#30. Be brutally honest. Matt Kepnes wrote about how he’d never visit Vietnam again. Would you read that in Lonely Planet? Nope… and that’s why it worked.

#31. Don’t quit your day job. David Lee worked as a Customer Service Manager for a health insurance company while he began building Go Backpacking. When I last talked to him, he was receiving offers to drive Lamborghinis on a press trip. You better believe a whole lotta work connected those two dots.

Bonus: 3 Shocking Wake-Up Calls For New Travel Bloggers

My stalking was incomplete…

… turns out, I missed several top bloggers, for a variety of reasons.

But that doesn’t mean their voice shouldn’t be heard.

So here are three wake-up calls for aspiring travel bloggers:

To All New Travel Bloggers: “I read the words and sat and cried. I felt like my dream had just died in front of me.” Sit quietly and read this post. The happy ending might be you in a few years… if you work hard enough.

So You Wanna Be A Pro Travel Blogger: Dave and Deb are among the smartest, most hard-working travel bloggers out there… and in this article they pull no punches. The pictures alone are enough to make me cry “uncle.” But as they say “the hard work is worth it.”

An Open Letter To Aspiring Travel Bloggers: I couldn’t write this post without including Gary Arndt from Everything-Everywhere (mind the dash, people!). And while I disagree with his point about success getting harder, the whole post serves as a swift kick in the… um… reality of travel blogging.

Interesting Advice from Up and Coming Bloggers

Newbie Mistakes Travel Bloggers Make: Molly recounts her three biggest mistakes starting out, and provides actionable info on how to fix them.

How We Quadrupled Our Traffic In Six Months: Bret outlines how he and Mary continue to grow Green Global Travel. And since they just hired a team of interns, they’re only gonna grow faster…

Alright travelers, what was your favorite advice? Got anything to add? Drop in the comments below (and don’t forget to share this post!).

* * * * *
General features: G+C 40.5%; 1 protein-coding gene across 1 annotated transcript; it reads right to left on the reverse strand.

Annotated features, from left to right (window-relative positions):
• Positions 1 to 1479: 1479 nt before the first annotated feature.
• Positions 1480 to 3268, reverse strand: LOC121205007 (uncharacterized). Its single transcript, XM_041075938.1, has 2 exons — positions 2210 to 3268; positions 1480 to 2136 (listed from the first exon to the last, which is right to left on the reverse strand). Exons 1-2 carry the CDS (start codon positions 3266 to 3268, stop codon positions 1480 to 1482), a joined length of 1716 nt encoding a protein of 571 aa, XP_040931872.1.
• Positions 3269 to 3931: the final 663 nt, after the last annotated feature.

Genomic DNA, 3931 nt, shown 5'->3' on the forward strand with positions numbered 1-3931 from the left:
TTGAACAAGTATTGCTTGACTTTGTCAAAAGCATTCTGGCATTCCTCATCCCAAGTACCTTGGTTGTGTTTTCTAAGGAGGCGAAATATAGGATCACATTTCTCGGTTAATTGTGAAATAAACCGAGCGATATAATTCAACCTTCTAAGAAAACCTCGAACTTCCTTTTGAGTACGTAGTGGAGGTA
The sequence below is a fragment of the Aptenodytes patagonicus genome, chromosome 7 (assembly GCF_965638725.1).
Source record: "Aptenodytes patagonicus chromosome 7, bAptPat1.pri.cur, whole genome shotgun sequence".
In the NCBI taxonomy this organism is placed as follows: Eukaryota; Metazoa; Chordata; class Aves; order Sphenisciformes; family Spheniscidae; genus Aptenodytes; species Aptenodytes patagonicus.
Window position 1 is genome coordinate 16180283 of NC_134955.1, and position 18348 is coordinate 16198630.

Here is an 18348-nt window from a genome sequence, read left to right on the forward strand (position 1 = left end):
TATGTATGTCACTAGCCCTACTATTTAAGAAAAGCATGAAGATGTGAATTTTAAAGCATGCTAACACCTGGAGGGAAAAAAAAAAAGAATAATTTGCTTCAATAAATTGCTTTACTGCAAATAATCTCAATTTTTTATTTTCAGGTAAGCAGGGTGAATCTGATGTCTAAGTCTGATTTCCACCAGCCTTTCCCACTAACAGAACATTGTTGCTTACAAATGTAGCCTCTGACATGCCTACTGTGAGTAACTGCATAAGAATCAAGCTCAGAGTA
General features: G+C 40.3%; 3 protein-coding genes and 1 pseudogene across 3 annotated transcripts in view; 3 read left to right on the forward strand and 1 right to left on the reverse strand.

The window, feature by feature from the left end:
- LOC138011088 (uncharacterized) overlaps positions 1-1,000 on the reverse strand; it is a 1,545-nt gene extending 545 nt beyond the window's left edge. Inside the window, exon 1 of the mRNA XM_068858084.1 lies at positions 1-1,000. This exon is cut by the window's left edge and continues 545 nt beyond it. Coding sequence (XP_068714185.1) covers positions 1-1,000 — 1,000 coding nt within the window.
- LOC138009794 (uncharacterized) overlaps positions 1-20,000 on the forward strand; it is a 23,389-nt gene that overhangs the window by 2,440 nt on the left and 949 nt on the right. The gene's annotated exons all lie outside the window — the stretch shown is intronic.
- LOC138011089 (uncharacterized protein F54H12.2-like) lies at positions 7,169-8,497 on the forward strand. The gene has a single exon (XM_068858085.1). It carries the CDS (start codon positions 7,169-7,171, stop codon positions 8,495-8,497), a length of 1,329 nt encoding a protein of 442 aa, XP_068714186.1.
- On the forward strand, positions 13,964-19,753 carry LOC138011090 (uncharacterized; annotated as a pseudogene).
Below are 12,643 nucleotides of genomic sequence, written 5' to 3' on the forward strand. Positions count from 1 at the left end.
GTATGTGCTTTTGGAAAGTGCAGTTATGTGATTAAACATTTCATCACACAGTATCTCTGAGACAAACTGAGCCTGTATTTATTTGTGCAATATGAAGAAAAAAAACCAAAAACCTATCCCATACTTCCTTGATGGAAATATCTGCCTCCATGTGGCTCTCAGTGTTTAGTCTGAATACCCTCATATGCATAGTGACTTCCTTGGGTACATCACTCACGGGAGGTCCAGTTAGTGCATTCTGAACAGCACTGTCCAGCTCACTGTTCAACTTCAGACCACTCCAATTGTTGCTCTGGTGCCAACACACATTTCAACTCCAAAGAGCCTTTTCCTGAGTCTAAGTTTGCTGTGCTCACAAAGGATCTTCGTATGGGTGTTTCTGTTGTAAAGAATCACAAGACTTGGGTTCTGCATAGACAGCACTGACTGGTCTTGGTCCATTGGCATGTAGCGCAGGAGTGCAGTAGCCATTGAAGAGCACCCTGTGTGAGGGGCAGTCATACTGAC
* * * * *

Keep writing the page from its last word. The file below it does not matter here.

About adamcosta

Adam Costa is co-founder and Editor in Chief of both Trekity.com and TravelBloggerAcademy. He currently lives... um... somewhere.

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Comments

  1. Totally awesome post. Thank you so much for including us! It was awesome to chat with you and I love what you are doing wtih this new site. It’s so valuable to all bloggers. I think you have so much wisdom to share with all of us!

  2. Adam, thanks so much for inviting me to be part of this enormously valuable post of how to “do it right” in travel blogging.I see I’m in very good company, and I’m honored to be among the ranks of such great travel bloggers. Wish I could have given you an audio for everyone to listen to, but that’s the life of perpetual travel in developing countries; most of the time I just don’t have good enough Internet connection!

  3. Just what I needed to read right now… I took a bit of a hit with Penguin (not as hard as many so I won’t moan) and I’ve watched income fall so I needed a bit of encouragement or shall we say, a swift kick… I feel thoroughly energized now. Back to work!

    • Hi Leyla,

      Sorry to hear about the Penguin. Anyone who’s done SEO for awhile knows your pain. I got hit hard with the MayDay update years ago, and it felt like the opposite of Christmas.

      That’s why I’m taking a different approach from now on.

      Instead of relying on Google, I’m focused on building various sources of traffic (including SEO, of course) so the next time something happens, it won’t be such a shock.

      Btw, I love your attitude – time to get back to work!

  4. Interview with David Lee = amazing, so much great information – realistic information – on starting a site, getting your focus, low-down on monetizing and how he has earned money along the way over many years to where he now supports himself (key point is that he didn’t for a long time, gives hope to us wannnabes out there!) from his blogging, how he’s moving ahead and other projects he’s added-on to make cash. Wow. What a cool guy and so nice to get to ‘know’ him via the interview. Great job.